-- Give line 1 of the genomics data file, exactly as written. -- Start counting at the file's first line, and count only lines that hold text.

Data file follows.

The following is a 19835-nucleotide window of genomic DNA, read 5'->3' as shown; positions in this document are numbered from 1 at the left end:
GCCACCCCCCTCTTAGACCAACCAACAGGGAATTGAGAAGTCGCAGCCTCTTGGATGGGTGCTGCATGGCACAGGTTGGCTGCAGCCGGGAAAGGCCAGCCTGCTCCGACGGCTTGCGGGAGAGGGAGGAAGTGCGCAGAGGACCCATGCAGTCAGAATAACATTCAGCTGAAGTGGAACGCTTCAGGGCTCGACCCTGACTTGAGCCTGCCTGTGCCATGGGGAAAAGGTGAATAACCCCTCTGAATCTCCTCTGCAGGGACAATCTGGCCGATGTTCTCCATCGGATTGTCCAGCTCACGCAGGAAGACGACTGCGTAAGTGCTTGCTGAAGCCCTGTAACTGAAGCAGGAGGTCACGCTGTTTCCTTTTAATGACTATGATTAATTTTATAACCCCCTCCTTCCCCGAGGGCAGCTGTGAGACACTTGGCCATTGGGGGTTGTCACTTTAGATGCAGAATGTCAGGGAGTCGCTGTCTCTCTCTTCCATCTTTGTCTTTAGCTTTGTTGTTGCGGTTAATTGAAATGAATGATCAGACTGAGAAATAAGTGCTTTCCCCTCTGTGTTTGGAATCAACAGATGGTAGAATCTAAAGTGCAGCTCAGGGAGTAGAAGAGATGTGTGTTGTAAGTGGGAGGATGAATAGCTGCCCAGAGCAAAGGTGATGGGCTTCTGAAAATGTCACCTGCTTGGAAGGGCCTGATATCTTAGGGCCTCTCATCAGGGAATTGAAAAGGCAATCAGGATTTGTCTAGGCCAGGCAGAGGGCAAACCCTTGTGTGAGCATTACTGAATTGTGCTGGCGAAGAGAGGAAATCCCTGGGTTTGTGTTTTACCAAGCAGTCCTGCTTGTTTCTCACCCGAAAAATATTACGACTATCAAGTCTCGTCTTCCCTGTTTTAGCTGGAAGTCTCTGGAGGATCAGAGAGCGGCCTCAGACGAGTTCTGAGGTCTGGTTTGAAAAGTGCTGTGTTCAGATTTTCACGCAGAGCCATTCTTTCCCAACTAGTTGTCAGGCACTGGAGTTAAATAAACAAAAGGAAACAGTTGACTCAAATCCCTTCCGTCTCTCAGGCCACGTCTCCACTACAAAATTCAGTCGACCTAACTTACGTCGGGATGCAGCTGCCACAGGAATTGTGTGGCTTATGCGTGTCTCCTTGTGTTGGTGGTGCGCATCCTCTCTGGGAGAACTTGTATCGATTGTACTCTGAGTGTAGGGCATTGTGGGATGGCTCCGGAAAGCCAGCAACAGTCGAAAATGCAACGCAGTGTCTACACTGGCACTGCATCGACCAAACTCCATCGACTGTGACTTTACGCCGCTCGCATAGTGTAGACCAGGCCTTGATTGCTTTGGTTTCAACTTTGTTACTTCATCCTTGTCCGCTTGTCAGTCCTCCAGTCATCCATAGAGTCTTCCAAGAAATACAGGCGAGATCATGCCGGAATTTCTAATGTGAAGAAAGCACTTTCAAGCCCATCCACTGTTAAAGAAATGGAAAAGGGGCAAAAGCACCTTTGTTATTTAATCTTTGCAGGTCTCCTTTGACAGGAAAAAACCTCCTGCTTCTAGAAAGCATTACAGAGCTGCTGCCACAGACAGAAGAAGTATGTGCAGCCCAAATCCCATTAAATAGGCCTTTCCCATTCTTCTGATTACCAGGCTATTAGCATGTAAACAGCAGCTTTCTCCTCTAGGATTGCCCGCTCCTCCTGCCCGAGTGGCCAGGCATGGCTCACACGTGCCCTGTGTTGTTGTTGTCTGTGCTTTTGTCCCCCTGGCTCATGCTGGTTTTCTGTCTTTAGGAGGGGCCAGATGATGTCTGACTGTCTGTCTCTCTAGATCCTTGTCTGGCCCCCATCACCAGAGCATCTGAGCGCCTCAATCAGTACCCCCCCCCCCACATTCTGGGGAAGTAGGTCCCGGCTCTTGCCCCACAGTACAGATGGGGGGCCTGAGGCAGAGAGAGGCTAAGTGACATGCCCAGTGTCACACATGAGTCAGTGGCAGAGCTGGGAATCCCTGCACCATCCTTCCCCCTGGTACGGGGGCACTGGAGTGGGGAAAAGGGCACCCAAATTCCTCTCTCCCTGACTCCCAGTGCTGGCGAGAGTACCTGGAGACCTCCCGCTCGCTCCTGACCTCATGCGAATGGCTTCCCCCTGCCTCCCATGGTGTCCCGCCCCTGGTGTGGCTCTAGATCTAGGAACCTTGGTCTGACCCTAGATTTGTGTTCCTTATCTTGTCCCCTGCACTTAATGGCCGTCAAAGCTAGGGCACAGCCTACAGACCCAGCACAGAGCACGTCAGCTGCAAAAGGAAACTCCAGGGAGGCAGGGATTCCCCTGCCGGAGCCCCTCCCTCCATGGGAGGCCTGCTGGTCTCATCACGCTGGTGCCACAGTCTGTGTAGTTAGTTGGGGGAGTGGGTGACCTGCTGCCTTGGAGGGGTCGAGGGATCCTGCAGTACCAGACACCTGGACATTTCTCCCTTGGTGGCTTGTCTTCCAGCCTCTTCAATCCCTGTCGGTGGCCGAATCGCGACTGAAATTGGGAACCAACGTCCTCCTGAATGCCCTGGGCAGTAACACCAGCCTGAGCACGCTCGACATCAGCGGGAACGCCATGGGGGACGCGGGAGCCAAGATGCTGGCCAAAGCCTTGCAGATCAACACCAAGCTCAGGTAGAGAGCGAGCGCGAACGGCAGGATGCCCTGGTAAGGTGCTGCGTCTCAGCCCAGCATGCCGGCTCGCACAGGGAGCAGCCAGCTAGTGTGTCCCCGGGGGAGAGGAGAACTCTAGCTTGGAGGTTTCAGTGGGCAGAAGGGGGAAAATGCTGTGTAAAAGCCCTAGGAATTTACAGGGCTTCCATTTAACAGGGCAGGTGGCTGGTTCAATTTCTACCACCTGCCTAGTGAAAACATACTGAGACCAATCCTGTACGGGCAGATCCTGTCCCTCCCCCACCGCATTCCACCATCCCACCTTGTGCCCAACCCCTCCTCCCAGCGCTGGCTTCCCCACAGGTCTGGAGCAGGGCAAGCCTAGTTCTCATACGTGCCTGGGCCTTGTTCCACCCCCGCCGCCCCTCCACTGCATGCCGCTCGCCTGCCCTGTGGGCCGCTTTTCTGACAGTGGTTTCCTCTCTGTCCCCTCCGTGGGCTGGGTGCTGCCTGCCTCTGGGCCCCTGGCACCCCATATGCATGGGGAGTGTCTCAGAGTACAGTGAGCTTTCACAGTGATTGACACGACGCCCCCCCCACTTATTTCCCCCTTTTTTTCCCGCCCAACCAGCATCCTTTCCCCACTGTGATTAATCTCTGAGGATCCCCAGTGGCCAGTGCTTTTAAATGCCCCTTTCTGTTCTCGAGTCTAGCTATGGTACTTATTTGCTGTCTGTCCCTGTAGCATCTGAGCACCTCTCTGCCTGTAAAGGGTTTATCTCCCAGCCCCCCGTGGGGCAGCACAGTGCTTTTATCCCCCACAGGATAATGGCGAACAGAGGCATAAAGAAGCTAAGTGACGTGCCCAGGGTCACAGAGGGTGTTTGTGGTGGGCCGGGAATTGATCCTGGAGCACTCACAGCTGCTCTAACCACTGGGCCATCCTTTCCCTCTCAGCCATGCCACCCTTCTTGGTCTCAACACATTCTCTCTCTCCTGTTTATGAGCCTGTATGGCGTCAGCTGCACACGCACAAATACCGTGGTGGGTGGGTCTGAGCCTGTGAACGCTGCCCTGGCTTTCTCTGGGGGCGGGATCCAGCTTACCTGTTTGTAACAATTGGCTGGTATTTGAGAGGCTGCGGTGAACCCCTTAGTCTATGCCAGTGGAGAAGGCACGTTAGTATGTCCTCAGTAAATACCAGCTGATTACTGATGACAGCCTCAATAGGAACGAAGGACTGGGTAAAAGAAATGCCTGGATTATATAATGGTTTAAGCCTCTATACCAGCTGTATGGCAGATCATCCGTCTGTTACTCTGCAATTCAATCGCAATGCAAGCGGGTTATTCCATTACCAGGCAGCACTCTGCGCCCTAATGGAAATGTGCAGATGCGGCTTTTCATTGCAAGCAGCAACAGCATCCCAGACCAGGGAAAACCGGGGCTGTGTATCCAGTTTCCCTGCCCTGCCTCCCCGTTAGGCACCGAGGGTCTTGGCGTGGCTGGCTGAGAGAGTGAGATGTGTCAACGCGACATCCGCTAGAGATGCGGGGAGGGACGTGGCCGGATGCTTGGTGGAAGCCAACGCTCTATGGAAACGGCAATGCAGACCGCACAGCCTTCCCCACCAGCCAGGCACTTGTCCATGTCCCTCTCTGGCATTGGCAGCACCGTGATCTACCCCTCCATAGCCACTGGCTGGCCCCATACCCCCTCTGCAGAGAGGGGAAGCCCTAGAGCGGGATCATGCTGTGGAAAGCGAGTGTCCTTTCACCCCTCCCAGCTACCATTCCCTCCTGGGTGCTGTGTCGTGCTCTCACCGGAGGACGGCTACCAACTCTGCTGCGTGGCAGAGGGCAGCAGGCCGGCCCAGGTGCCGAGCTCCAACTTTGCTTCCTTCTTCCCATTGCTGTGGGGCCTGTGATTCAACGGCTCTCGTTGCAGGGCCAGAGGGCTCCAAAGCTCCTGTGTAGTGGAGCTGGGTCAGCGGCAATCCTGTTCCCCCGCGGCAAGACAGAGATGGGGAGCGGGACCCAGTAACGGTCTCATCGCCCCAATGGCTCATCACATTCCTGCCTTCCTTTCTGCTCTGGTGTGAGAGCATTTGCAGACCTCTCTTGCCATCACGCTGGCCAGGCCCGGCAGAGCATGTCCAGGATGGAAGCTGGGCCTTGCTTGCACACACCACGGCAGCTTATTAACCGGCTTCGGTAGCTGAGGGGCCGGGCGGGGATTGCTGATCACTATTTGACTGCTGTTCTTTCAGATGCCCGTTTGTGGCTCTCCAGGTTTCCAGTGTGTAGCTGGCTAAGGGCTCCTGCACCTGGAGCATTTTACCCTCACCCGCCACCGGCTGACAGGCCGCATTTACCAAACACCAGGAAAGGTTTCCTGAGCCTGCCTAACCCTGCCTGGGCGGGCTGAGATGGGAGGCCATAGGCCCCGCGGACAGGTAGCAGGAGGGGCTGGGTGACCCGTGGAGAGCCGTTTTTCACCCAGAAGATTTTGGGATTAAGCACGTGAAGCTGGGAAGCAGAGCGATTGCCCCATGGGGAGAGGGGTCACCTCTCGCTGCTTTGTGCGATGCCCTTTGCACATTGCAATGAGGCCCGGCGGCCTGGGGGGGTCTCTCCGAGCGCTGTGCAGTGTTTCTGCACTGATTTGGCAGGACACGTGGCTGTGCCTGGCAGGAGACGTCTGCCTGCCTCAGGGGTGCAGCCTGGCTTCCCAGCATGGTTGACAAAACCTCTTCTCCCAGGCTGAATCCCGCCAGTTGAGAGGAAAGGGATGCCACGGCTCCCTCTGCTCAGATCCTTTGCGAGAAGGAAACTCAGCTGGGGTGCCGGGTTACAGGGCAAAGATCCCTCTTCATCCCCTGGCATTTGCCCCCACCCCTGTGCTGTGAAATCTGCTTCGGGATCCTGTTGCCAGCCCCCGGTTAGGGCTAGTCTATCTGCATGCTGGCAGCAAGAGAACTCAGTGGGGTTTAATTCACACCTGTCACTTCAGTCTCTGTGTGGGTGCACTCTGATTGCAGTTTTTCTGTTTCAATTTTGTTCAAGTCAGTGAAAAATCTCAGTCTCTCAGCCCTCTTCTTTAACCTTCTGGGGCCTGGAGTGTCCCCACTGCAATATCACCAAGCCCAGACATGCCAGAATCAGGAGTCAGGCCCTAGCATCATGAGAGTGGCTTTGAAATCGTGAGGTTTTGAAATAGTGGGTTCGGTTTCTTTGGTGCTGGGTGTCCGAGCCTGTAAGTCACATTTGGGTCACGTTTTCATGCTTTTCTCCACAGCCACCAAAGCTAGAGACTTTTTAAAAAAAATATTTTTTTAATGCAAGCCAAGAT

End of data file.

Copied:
The following is a 19835-nucleotide window of genomic DNA, read 5'->3' as shown; positions in this document are numbered from 1 at the left end: